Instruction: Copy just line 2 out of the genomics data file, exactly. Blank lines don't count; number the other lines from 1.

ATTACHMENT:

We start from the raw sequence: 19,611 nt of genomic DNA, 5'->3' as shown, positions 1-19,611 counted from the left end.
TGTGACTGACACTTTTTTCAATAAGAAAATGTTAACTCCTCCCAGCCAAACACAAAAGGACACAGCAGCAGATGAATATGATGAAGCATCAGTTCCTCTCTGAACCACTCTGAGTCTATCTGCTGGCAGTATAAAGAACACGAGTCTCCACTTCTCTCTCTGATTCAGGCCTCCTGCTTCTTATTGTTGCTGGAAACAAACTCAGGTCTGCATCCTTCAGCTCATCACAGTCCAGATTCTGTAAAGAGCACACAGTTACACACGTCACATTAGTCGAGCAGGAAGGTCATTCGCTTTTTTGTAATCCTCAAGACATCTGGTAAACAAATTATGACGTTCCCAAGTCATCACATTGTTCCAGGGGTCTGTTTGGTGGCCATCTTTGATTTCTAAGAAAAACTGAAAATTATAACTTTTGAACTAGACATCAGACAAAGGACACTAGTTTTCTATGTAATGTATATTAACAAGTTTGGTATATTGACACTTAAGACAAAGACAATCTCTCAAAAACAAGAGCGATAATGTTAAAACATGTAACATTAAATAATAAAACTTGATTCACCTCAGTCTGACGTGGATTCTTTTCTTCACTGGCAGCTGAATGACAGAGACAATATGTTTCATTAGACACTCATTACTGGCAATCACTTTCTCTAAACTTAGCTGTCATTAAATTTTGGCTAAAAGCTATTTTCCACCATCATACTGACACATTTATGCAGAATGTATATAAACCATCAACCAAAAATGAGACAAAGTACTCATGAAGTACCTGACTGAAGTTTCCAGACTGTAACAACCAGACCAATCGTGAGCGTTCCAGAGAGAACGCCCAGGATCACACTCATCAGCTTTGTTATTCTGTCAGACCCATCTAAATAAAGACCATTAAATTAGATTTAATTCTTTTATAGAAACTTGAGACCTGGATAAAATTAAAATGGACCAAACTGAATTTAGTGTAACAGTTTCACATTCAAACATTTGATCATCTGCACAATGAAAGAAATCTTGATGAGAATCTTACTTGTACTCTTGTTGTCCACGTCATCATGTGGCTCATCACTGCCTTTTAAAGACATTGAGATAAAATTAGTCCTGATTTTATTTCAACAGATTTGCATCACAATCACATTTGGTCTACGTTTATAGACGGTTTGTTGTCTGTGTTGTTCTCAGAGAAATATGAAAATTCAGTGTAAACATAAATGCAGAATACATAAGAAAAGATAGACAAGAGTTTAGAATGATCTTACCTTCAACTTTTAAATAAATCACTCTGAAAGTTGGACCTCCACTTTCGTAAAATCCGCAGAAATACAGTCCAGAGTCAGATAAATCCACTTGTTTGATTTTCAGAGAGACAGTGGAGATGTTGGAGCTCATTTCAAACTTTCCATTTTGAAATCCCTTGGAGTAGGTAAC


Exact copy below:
TGTGACTGACACTTTTTTCAATAAGAAAATGTTAACTCCTCCCAGCCAAACACAAAAGGACACAGCAGCAGATGAATATGATGAAGCATCAGTTCCTCTCTGAACCACTCTGAGTCTATCTGCTGGCAGTATAAAGAACACGAGTCTCCACTTCTCTCTCTGATTCAGGCCTCCTGCTTCTTATTGTTGCTGGAAACAAACTCAGGTCTGCATCCTTCAGCTCATCACAGTCCAGATTCTGTAAAGAGCACACAGTTACACACGTCACATTAGTCGAGCAGGAAGGTCATTCGCTTTTTTGTAATCCTCAAGACATCTGGTAAACAAATTATGACGTTCCCAAGTCATCACATTGTTCCAGGGGTCTGTTTGGTGGCCATCTTTGATTTCTAAGAAAAACTGAAAATTATAACTTTTGAACTAGACATCAGACAAAGGACACTAGTTTTCTATGTAATGTATATTAACAAGTTTGGTATATTGACACTTAAGACAAAGACAATCTCTCAAAAACAAGAGCGATAATGTTAAAACATGTAACATTAAATAATAAAACTTGATTCACCTCAGTCTGACGTGGATTCTTTTCTTCACTGGCAGCTGAATGACAGAGACAATATGTTTCATTAGACACTCATTACTGGCAATCACTTTCTCTAAACTTAGCTGTCATTAAATTTTGGCTAAAAGCTATTTTCCACCATCATACTGACACATTTATGCAGAATGTATATAAACCATCAACCAAAAATGAGACAAAGTACTCATGAAGTACCTGACTGAAGTTTCCAGACTGTAACAACCAGACCAATCGTGAGCGTTCCAGAGAGAACGCCCAGGATCACACTCATCAGCTTTGTTATTCTGTCAGACCCATCTAAATAAAGACCATTAAATTAGATTTAATTCTTTTATAGAAACTTGAGACCTGGATAAAATTAAAATGGACCAAACTGAATTTAGTGTAACAGTTTCACATTCAAACATTTGATCATCTGCACAATGAAAGAAATCTTGATGAGAATCTTACTTGTACTCTTGTTGTCCACGTCATCATGTGGCTCATCACTGCCTTTTAAAGACATTGAGATAAAATTAGTCCTGATTTTATTTCAACAGATTTGCATCACAATCACATTTGGTCTACGTTTATAGACGGTTTGTTGTCTGTGTTGTTCTCAGAGAAATATGAAAATTCAGTGTAAACATAAATGCAGAATACATAAGAAAAGATAGACAAGAGTTTAGAATGATCTTACCTTCAACTTTTAAATAAATCACTCTGAAAGTTGGACCTCCACTTTCGTAAAATCCGCAGAAATACAGTCCAGAGTCAGATAAATCCACTTGTTTGATTTTCAGAGAGACAGTGGAGATGTTGGAGCTCATTTCAAACTTTCCATTTTGAAATCCCTTGGAGTAGGTAAC